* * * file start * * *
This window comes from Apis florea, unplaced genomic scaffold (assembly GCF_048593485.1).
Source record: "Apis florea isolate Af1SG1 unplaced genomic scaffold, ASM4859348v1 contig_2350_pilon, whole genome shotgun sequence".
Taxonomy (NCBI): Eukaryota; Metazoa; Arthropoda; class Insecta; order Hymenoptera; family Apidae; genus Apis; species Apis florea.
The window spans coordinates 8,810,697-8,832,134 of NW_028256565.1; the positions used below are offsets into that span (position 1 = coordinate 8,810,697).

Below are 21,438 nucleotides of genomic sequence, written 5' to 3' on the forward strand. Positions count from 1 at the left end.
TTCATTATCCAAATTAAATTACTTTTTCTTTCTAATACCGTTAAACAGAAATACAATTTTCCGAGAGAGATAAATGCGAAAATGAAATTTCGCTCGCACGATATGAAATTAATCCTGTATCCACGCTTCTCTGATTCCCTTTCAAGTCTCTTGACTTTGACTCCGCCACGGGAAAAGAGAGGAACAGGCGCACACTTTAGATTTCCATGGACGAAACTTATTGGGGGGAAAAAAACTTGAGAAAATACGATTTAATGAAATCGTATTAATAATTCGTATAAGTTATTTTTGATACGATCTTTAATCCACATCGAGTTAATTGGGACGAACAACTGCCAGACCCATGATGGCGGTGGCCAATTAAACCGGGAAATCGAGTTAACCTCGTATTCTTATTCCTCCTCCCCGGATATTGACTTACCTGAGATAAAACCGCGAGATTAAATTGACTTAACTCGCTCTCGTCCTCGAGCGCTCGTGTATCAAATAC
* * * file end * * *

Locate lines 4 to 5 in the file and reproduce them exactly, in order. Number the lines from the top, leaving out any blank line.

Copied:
The window spans coordinates 8,810,697-8,832,134 of NW_028256565.1; the positions used below are offsets into that span (position 1 = coordinate 8,810,697).

Below are 21,438 nucleotides of genomic sequence, written 5' to 3' on the forward strand. Positions count from 1 at the left end.